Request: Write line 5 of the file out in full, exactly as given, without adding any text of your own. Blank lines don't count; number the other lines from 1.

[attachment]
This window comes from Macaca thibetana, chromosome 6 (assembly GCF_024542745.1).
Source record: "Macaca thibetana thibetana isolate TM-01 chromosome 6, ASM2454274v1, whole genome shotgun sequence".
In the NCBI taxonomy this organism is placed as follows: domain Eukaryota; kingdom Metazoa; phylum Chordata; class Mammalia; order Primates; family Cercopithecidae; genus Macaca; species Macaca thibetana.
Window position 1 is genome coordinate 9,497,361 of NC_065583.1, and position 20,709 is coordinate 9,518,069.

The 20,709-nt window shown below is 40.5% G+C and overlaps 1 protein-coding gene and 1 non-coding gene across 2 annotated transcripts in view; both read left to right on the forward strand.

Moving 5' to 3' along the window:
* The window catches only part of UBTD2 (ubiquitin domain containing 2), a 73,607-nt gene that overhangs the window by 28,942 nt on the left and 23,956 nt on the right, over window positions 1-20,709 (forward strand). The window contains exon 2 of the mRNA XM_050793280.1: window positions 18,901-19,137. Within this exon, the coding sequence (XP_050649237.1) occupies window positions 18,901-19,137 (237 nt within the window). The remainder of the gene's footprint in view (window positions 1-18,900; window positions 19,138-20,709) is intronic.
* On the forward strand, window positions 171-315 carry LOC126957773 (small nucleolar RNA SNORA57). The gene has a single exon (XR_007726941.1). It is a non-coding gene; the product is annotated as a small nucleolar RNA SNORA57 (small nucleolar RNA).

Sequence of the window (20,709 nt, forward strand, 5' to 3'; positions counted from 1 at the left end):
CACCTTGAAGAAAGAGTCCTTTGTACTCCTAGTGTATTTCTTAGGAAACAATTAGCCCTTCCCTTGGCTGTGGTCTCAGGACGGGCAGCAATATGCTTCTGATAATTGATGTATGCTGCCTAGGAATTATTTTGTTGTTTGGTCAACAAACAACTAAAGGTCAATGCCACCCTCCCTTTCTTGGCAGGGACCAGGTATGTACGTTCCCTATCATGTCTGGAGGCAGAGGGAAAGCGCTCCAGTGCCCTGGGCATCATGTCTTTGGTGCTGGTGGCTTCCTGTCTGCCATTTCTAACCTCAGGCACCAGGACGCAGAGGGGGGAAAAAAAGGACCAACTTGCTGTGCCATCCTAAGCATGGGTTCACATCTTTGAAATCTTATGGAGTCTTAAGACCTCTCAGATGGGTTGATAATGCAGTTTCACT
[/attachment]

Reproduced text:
The 20,709-nt window shown below is 40.5% G+C and overlaps 1 protein-coding gene and 1 non-coding gene across 2 annotated transcripts in view; both read left to right on the forward strand.